So the senior defensive end is satisfied, right? Nahh, not really. "I feel I could have done better. I feel I should have gotten more pressure on the quarterback, I didn't get too much pressure."
Maybe Ferguson did not individually get too many hits on either of Kentucky's quarterbacks…but the whole Bulldog defense did with four sacks and a credited hurry. And that doesn't include five other tackles for lost yardage of runners and receivers. Mississippi State kept the rattled Wildcat offense out of the end zone for almost 55 minutes, and intimidated the home team into settling for field goals on three preceding series into MSU's red zone.
Excellent numbers indeed. Just don't ask Ferguson to recite them, team or individual.
"I don't too much get involved to the stats. I mean, knowing them is good. But I just prepare for the game, play it, and when it's done it's done. Move on to the next game."
The Bulldogs can hope Ferguson keeps moving on to next games at the same pace as he has the last two. Since sitting (standing actually) out the UAB game, #99 has returned with a vengeance. He had five solid stops in the South Carolina game, and followed up with the strong night at Lexington. In fact, taking away that big evening against Florida as a sophomore, this is the best two-week tackle total of his Mississippi State career.
Just in time for a senior season stretch run, too. Ferguson has adapted nicely to being the ‘old Dog' on this defensive line, and despite missing that UAB game (which would have given him plenty of opportunities to pad the stat sheet) he has already matched his best full season total with 25 tackles. Sacks haven't been as plentiful, with a single so far bagging; against Louisiana Tech. Still the elder State-sman of the front line has performed to expectations.
Not that he takes much personal credit, of course. That, he directs inside the front foursome to that talented pair of defensive tackles. Josh Boyd and Fletcher Cox have definitely done their part in the plan, Ferguson said.
"Oh, man, those guys are terrific! I love playing with those guys. They're two dominating big guys inside and they make the job a lot easier." Easier, he said, which is not the same thing as easy. It's a hard life on the front line. But then this group of defensive linemen have pleased their coach, and coordinator, with a lot of extra efforts since some September struggles.
"I always say if you guys texted and played video games like you study tape, you'd be in trouble," Coach Chris Wilson joked. "You wouldn't have a girlfriend and would be getting beat by everybody!" (Beaten by competitors for companionship, he presumably means, not on the field.) "But they're really beginning to invest in it, and seeing that there's a lot of payoff."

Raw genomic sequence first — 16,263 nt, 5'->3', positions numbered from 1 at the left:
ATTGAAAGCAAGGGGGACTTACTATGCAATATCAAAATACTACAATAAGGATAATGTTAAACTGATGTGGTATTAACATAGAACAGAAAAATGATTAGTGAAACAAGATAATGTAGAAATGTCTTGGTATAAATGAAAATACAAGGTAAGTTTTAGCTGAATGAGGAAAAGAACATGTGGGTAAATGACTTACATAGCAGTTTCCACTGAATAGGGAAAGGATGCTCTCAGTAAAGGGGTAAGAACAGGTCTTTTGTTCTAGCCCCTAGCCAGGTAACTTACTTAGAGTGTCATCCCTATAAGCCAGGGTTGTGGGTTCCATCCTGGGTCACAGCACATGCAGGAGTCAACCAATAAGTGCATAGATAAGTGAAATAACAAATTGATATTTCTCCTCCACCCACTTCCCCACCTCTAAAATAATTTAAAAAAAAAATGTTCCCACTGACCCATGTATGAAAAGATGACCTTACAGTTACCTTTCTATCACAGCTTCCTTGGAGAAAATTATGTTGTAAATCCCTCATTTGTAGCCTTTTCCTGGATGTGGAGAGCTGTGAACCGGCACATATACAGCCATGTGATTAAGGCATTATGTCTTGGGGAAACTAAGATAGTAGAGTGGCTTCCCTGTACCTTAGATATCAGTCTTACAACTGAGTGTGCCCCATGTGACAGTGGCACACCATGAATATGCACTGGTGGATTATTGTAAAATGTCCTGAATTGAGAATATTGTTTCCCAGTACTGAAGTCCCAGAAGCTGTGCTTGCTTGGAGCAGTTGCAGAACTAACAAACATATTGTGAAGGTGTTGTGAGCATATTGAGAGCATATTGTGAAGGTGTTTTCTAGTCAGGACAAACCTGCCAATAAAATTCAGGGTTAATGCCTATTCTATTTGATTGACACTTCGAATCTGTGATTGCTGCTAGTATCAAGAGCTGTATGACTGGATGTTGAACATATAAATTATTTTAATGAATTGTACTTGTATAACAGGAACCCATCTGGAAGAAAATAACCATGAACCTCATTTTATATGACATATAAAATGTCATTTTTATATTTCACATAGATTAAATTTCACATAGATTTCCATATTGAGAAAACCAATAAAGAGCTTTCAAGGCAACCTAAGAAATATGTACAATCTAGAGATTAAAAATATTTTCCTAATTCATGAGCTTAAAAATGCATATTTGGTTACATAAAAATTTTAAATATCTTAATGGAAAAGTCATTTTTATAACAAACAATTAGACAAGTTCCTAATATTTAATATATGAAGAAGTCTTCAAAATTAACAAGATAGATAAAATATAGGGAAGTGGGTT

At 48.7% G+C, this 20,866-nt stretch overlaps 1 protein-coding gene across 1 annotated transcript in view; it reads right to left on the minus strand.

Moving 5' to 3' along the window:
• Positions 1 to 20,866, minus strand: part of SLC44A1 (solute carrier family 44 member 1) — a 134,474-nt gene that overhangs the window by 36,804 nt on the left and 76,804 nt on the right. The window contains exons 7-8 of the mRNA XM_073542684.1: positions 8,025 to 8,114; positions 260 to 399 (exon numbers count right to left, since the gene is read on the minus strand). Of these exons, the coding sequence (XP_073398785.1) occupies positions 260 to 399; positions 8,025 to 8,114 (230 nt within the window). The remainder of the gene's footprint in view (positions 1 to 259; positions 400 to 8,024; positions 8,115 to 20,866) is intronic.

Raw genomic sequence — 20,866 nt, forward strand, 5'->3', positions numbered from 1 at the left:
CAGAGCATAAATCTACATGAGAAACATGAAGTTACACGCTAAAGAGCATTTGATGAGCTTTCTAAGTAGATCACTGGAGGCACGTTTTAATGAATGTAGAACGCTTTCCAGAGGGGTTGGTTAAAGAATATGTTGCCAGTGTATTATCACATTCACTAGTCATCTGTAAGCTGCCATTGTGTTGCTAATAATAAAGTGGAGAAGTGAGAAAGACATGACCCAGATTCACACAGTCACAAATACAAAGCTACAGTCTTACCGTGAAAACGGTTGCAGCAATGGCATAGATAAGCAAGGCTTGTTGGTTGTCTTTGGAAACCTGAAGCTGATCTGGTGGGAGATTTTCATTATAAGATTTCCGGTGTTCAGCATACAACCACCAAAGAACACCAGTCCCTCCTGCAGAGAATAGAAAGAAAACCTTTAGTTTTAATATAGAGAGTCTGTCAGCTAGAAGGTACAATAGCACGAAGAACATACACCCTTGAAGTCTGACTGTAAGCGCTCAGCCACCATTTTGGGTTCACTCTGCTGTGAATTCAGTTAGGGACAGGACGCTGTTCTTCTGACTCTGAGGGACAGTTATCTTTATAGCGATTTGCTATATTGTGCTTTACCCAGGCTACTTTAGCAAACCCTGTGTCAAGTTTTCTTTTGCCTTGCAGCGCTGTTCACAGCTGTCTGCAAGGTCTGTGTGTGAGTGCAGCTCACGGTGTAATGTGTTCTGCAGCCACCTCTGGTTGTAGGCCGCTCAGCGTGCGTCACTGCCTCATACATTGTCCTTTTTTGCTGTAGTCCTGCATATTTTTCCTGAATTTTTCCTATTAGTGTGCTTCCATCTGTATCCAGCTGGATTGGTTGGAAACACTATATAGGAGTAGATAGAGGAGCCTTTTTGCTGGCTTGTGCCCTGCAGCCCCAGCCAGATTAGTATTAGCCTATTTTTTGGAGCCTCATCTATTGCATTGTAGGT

Not just with the veteran hands either. No one claims Kaleb Eulls is performing at the level of the graduated Pernell McPhee. But no one doubts this second-fall freshman is on a track to reach that level someday, and likely soon.
"The biggest thing is he's learning how to prepare. I mean going in and studying tape in his off-time," Wilson said. But now studying with a degree of first-hand experience that allows a redshirt freshman to apply what he sees on video to what he faces on the field.
"There's no substitute for experience," Wilson said. "I could say I'm that great of a coach or all that; everybody knows players make plays. Now that you've got those guys playing in eight games you see the carry over and fundamentals and learning to play hard. And the biggest thing is they're learning what is required to win games. You really have to play your behind off and prepare well just to have a chance. Just to have a chance."
That last line makes sense regarding SEC games certainly. But these Bulldogs have now matured to the point where they can approach preparation for this weekend's opponent, Tennessee-Martin, as if it were a Tennessee for example. The trick is not looking at the names, but paying attention to sets, schemes, personnel fits, and individual tendencies.
"You always want to respect your opponent," said Ferguson about this week's MSU mindset. "You never want to go into a game not respecting your opponent." Because after all the Bulldog defensive linemen are working to regain the sort of respect they enjoyed in 2010. And they do mean working. Forget last game, especially the stats, Ferguson repeated.
"We push for perfect technique and perfect effort, you know. Running straight to the ball. It's not just me or Kaleb. It's Boyd, Cox, across the board. It's the second d-line. It's all of us."
Though, there is one outside angle to this week that is weighing on the minds of Ferguson and his line-mates. It is the missing man from ‘all' of them. A year ago this week the Bulldogs were laying to rest fallen teammate Nick Bell, fortunately in an open date. A dozen months later reminders remain, and there were events this week to commemorate Bell's life and legacy.
So when they take to Scott Field tomorrow evening, veteran Dogs might touch that jersey tab bearing Bell's name with a little more meaning. Especially Ferguson, who would give anything to have his classmate still taking a stance at the other end of the defensive line from him.
"He was a great guy, he made me better. We came in together, we competed out there on the field together. We miss him."
Mississippi State and Tennessee-Martin kick off at 6:30 Saturday, with telecast by CSS. The radio broadcast begins locally on 100.9 FM at 3:30 with J.T. Williamson; then the full network broadcast with Matt Wyatt and Bart Gregory at 4:30.